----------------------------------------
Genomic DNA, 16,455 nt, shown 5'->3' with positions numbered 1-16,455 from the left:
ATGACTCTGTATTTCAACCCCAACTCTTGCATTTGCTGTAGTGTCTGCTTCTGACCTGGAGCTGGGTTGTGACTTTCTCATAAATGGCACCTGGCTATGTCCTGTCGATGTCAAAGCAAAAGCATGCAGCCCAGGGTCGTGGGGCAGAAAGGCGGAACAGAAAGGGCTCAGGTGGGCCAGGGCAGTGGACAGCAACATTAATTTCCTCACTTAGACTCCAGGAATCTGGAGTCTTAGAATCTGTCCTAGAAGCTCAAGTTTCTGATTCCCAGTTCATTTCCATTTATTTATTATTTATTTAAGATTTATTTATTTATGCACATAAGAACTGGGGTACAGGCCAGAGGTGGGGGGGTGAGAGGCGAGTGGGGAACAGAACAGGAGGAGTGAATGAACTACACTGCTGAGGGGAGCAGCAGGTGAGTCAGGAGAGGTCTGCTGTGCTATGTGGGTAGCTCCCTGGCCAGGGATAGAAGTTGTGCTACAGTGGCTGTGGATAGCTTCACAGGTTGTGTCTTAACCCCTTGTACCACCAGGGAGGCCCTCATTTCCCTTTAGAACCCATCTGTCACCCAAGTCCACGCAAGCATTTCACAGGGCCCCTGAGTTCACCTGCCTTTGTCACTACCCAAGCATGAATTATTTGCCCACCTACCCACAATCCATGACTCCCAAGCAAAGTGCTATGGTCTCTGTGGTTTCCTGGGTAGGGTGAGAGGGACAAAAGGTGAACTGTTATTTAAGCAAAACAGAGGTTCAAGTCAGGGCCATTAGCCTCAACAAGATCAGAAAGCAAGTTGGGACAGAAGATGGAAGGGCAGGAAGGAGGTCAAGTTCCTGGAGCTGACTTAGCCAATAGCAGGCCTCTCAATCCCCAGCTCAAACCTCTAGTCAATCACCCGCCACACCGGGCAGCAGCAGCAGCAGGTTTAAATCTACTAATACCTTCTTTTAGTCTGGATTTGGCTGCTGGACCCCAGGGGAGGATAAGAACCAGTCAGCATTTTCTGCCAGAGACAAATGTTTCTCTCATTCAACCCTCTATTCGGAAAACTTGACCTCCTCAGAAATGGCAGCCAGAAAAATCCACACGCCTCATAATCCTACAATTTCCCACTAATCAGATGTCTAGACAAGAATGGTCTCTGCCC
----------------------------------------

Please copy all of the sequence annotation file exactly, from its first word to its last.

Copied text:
Genomic DNA, 16,455 nt, shown 5'->3' with positions numbered 1-16,455 from the left:
ATGACTCTGTATTTCAACCCCAACTCTTGCATTTGCTGTAGTGTCTGCTTCTGACCTGGAGCTGGGTTGTGACTTTCTCATAAATGGCACCTGGCTATGTCCTGTCGATGTCAAAGCAAAAGCATGCAGCCCAGGGTCGTGGGGCAGAAAGGCGGAACAGAAAGGGCTCAGGTGGGCCAGGGCAGTGGACAGCAACATTAATTTCCTCACTTAGACTCCAGGAATCTGGAGTCTTAGAATCTGTCCTAGAAGCTCAAGTTTCTGATTCCCAGTTCATTTCCATTTATTTATTATTTATTTAAGATTTATTTATTTATGCACATAAGAACTGGGGTACAGGCCAGAGGTGGGGGGGTGAGAGGCGAGTGGGGAACAGAACAGGAGGAGTGAATGAACTACACTGCTGAGGGGAGCAGCAGGTGAGTCAGGAGAGGTCTGCTGTGCTATGTGGGTAGCTCCCTGGCCAGGGATAGAAGTTGTGCTACAGTGGCTGTGGATAGCTTCACAGGTTGTGTCTTAACCCCTTGTACCACCAGGGAGGCCCTCATTTCCCTTTAGAACCCATCTGTCACCCAAGTCCACGCAAGCATTTCACAGGGCCCCTGAGTTCACCTGCCTTTGTCACTACCCAAGCATGAATTATTTGCCCACCTACCCACAATCCATGACTCCCAAGCAAAGTGCTATGGTCTCTGTGGTTTCCTGGGTAGGGTGAGAGGGACAAAAGGTGAACTGTTATTTAAGCAAAACAGAGGTTCAAGTCAGGGCCATTAGCCTCAACAAGATCAGAAAGCAAGTTGGGACAGAAGATGGAAGGGCAGGAAGGAGGTCAAGTTCCTGGAGCTGACTTAGCCAATAGCAGGCCTCTCAATCCCCAGCTCAAACCTCTAGTCAATCACCCGCCACACCGGGCAGCAGCAGCAGCAGGTTTAAATCTACTAATACCTTCTTTTAGTCTGGATTTGGCTGCTGGACCCCAGGGGAGGATAAGAACCAGTCAGCATTTTCTGCCAGAGACAAATGTTTCTCTCATTCAACCCTCTATTCGGAAAACTTGACCTCCTCAGAAATGGCAGCCAGAAAAATCCACACGCCTCATAATCCTACAATTTCCCACTAATCAGATGTCTAGACAAGAATGGTCTCTGCCC